Saturday, August 18, 2007

The Transformational Monologue Process

After writing and performing my own solo shows for several years, I needed to find a way to support myself and daughter. I was going through a divorce at the time and she was little and I wanted to find a way to make money doing something related to what I loved and what I ws good at.

I decided to start a class at the Center for Contemporary Art, here in Santa Fe for people to come and write stories from their lives and perform them. I had 6 woman in that first class and I just decided to work with them the same way I worked to create my own solo shows.

When people are given a sacred space where you really listen to their stories, without interruption, critisism, or an attempt to "fix them or their problems" the whole inner world of a person opens up. I understood that this was (and is) my primary job in working with people and their stories.

If I hadn't been in therapy or twelve step programs for many years, I would not have been able to do this work and offer it to others in a successful way. I created it organically from what had been modeled to me in others sacred space.

I'll never forget that first group and the first "group monologue" performance. There were about 40 people who showed up, all friends of the performers basically.
One woman told a story of growing up as a lesbian in the South and her mother's horrendous cooking of such 70's recipes as canned fruit chicken! (Yuck) Another woman told of her experiences in Afica before she became a mother and the HIV infected children singing on the banks of a river with such joy. There was a woman who was the youngest of 14 children in Detroit. She never had her own bed and her dad ran a sex shop.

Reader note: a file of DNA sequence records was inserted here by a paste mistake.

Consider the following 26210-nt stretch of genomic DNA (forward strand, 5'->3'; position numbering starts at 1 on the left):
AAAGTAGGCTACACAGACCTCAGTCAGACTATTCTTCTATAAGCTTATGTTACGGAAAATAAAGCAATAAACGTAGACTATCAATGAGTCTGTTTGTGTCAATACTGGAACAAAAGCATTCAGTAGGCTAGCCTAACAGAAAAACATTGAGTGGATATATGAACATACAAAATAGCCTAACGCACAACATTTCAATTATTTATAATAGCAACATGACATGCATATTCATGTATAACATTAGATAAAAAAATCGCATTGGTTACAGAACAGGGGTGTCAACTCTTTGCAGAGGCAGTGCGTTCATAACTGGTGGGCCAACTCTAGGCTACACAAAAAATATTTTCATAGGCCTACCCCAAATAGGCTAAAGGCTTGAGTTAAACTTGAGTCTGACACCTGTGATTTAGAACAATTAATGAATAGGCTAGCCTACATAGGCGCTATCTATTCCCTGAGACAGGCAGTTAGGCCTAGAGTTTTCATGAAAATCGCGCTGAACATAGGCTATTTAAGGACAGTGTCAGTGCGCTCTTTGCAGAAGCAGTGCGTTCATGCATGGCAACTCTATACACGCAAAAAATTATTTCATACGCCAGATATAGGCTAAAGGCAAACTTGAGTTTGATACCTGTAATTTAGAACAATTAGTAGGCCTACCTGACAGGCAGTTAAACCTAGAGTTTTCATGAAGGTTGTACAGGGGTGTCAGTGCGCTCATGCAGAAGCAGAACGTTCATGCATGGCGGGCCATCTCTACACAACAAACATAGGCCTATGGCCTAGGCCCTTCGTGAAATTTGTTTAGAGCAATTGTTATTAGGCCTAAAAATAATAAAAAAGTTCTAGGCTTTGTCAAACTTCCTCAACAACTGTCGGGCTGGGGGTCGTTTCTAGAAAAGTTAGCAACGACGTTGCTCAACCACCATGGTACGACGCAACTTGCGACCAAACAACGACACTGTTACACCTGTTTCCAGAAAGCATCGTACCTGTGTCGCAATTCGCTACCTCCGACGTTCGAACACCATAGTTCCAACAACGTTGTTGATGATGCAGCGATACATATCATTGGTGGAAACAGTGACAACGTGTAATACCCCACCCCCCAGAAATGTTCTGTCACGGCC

And on and on..... The stories just spilled out and the audience was rivited. My experience in doing solo shows was that I went into rehearsal for a month. But, we did this in two weekends and even though the performance was not polished, the stories were so intimate and raw and human. We were all laughing and crying and getting goosebumps.

It was perfect and it gave me the inspiration to do all my subsequent shows. Around this time, I has a dream where I saw the words The Cancer Monologues floating over Lincon Center in NYC. I decided to focus the work, initailly just for cancer survivers. I invited groups of 8-10 people to write and perform their authentic stories of the experiences of having cancer. And, from there I've done numerous shows with groups of people writing and performing their authentic experiences to audiences around the country. I can tell you that it's the most amazing work I have been given and I carry it in my heart and work to deepen and honor it everyday.

I've done these group monologue shows with mothers sharing their birth stories, hospice caregivers who share about losing a loved one, Palestinian and Israeli teens working to understand each other and create peace, Veterans working to heal and create peace, sexual abuse survivers, people with AIDS and more.

I have become not only a storyteller but a storygatherer and I carry each story that I have helped facilitate and present to audeinces in my bones. It works on me in an alchemical way and has made me stronger and more fierce than I would have imagined.